This August marks the publication of “Narrator,” Bragi Ólafsson’s third novel on the English language market. As with “The Pets” and “The Ambassador”—Bragi’s previous works in English—“Narrator” is published by US publisher Open Letter Books, home of several Icelandic authors in translation.
The book is filled with Bragi’s unique brand of tamed absurdity, wherein reality seems to be on unstable footing, even if the characters do their utmost to disregard calamities. In fact, his novels form a unified whole; a Vonnegut-esque universe within a setting that feels mundane and familiar, yet slightly at odds with our own world.
Repetition and variation
“It might sound like gibberish, but to me the world that these books access is real,” Bragi clarifies. “All but two of my novels contain recurring characters; they wriggle through because they can’t be contained by a single book. Because of this, I still feel very attached to my older books, like my first novel, ‘Days of Rest,’ which was published almost twenty years ago. ‘Narrator’ has a strong connection to that book. It may seem like I’m just constantly writing the same book over and over again with only slight variations, and that’s probably it.”
Lost and found in translation
An aspect of Bragi’s work that one often finds in English language reviews is his use of humour. A combination of absurdity and pessimism, it is a uniquely Icelandic brand of wit, and praise must be given to Bragi’s translator Lytton Smith for managing to recreate as elusive an element of the author’s voice in English.
“Humour is one of the hardest things to translate from one language into another,” Bragi maintains. “For example, I’ve always thought Halldór Laxness to be one of the world’s funniest writers and yet I’m certain that a big part of his humour gets lost in translation. His strange, cunning yet lackadaisical voice must be extremely difficult to recast in a new language. I’m sure that many things in my own writing are lost in translation but at least in my case other aspects become more enhanced instead. A good translation can make the writing more direct.”
To thy own self be true
Halldór Laxness was, of course, Iceland’s only Nobel laureate. His fiction was seen as capturing the Icelandic national identity, honouring the nation’s independent spirit while also fiercely criticizing its small-mindedness. Such debates concerning politics and patriotism was an intrinsic element of fiction writing for much of the 20th century, but Bragi is uncertain whether authors still hold such powers.
“It’s difficult to argue about an author’s responsibility to his or her nation without dragging in hoary ideas about national poets,” he points out. “Maybe some Icelandic authors boast such a stature in the national consciousness, but I doubt it’s through their fiction, much rather through public speaking or direct social criticism. Today, being a national poet just refers to your work being honoured and admired, rather than your stature as a political agitator. Modern writers and poets are mostly just responsible to themselves. As an author, I demand certain things of myself, one of which is that I must show the reader something only I can see.”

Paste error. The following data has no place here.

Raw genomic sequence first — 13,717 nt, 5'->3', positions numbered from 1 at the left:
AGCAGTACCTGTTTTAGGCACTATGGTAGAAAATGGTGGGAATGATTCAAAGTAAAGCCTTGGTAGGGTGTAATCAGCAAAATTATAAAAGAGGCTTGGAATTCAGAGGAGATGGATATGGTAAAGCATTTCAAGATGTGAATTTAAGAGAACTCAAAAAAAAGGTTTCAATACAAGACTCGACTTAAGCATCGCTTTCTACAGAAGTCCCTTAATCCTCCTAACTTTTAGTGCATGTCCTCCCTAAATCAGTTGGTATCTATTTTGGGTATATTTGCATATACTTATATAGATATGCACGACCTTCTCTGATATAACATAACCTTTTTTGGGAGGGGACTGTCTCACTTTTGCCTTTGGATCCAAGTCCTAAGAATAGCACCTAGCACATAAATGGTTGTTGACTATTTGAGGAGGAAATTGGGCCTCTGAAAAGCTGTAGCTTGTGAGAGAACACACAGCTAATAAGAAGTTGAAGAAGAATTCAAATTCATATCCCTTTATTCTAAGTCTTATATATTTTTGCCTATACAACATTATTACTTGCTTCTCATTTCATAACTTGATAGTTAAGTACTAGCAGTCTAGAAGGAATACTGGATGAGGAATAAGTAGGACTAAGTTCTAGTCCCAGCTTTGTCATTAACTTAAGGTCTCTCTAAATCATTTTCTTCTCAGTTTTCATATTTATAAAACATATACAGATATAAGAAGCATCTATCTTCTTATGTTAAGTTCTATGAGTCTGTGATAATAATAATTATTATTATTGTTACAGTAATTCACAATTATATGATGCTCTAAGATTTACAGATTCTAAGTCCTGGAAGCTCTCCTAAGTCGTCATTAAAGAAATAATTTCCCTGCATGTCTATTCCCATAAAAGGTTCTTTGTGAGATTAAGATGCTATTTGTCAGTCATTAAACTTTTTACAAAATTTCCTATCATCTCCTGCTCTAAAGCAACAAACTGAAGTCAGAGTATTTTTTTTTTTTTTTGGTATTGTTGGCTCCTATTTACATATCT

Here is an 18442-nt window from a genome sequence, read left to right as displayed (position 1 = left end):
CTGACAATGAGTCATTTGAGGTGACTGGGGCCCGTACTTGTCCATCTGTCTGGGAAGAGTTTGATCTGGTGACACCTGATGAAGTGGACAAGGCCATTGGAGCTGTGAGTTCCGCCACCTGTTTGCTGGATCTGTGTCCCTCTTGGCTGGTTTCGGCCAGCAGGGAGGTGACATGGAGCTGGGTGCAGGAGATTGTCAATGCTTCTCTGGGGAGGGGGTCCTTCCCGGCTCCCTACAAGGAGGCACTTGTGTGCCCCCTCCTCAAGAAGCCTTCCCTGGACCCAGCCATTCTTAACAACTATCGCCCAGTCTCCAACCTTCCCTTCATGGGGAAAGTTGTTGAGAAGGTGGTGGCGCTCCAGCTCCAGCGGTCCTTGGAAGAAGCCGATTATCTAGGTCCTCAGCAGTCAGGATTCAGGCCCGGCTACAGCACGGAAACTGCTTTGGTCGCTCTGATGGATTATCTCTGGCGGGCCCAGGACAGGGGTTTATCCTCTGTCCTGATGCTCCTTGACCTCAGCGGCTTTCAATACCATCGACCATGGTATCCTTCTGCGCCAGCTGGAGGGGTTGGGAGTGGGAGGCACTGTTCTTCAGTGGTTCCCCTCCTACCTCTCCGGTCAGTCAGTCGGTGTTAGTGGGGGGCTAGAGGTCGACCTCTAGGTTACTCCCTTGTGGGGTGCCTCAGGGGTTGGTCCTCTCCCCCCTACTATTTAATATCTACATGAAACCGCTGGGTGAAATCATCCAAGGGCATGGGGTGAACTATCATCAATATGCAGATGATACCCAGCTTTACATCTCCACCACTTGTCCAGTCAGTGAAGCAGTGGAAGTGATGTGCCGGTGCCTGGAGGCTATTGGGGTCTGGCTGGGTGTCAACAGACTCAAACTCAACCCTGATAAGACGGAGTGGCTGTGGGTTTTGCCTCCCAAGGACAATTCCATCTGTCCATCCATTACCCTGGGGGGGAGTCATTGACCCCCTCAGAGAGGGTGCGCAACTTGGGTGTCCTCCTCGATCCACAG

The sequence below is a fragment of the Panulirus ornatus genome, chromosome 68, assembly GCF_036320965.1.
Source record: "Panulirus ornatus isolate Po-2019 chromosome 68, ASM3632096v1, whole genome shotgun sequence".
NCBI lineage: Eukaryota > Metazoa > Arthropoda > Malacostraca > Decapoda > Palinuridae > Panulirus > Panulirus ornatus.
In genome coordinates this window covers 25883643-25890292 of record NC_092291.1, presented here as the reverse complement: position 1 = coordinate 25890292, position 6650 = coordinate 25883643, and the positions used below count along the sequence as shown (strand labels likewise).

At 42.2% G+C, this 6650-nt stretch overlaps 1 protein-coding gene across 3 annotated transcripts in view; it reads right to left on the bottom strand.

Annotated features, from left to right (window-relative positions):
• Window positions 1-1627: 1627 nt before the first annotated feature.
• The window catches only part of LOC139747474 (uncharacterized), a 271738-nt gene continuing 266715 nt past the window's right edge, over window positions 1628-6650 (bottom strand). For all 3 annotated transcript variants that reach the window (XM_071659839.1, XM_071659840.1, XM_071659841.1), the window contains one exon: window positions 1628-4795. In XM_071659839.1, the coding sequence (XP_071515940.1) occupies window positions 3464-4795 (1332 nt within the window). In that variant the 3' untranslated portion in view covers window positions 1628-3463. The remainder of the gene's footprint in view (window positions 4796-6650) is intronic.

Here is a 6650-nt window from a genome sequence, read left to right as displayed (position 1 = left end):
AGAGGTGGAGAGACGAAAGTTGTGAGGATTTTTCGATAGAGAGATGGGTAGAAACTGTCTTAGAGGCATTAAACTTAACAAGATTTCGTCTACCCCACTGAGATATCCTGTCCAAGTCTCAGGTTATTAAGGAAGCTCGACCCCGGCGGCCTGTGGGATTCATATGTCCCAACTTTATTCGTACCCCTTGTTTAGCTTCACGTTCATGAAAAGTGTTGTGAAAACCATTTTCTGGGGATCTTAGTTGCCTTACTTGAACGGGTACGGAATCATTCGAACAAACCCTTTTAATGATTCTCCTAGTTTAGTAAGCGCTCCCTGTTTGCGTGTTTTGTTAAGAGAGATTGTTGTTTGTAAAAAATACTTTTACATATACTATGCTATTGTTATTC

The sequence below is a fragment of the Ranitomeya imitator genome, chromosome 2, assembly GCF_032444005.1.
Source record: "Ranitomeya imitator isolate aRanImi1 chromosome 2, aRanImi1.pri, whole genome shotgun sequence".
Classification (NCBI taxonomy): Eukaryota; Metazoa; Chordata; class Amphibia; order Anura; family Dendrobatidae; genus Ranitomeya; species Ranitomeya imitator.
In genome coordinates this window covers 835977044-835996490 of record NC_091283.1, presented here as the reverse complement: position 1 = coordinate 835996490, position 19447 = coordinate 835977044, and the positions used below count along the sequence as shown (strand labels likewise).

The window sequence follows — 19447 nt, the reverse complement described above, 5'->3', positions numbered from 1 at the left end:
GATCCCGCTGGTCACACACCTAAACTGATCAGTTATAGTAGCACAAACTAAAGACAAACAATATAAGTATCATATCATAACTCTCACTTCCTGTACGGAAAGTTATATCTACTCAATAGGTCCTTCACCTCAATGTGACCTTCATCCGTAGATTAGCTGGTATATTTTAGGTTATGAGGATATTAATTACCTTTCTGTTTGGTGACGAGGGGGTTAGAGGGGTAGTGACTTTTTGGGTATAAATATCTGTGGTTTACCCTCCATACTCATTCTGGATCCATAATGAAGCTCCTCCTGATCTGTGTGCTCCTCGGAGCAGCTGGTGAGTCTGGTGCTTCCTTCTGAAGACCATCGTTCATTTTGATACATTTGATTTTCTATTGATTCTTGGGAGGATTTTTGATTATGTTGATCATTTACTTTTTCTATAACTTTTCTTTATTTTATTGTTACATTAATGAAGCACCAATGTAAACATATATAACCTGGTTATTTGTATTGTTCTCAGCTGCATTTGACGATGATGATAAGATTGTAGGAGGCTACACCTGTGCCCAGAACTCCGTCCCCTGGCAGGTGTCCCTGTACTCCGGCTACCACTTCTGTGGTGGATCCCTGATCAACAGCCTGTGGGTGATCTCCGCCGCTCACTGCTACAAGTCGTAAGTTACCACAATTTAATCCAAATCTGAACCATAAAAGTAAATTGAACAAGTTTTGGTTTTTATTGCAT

The world of Reykjavík
At a time when the romanticism of unspoilt Icelandic nature is being trumpeted globally by subway ads and pseudo-investigative journalism, Bragi’s books are also unapologetically urban, being entirely set in Reykjavík and its vicinity or on overseas trips to the continent.
“I was in the US recently, and someone asked whether I felt a pressure to realistically represent Icelandic society,” Bragi says. “I said that I didn’t necessarily consider myself an Icelandic author. My area of expertise is Reykjavík, and a very limited and particular version of Reykjavík at that. Then and there, I decided that ‘Icelandic’ was too big a word, and that I was actually a Reykjavík author. Still, I often feel grateful to my foreign readers when they recognise Reykjavík street names in my writing. In such instances, I feel like I’ve done something worthwhile; describing events inside a house where a tourist might just have had the chance of peeking through a window at most.”
I am Legion, for we are many
Perhaps because of this localism, Bragi’s characters are often filled with an equilibrium of social anxiety and petty jealousies that feels very familiar to the capital’s small-town atmosphere. His protagonists are of a kind; neurotic Gregor Samsas doing their utmost to avoid rocking the boat. It might be easy to assume that such archetypes are the author’s means of exorcising his demons, but Bragi maintains that the process is somewhat more complicated than that.
“With each book, I know less and less who’s doing the writing,” he explains. “There are always fragments of me in my characters, particularly my protagonists, but I’ve never gone so far as to look at a character and say: That’s me! Getting so entangled in their lives and inner lives sometimes makes me believe that I’m a more complex person than I actually am, but by now I can’t point at a single character and claim that it originated within me.” He shrugs. “I just don’t know any more.”
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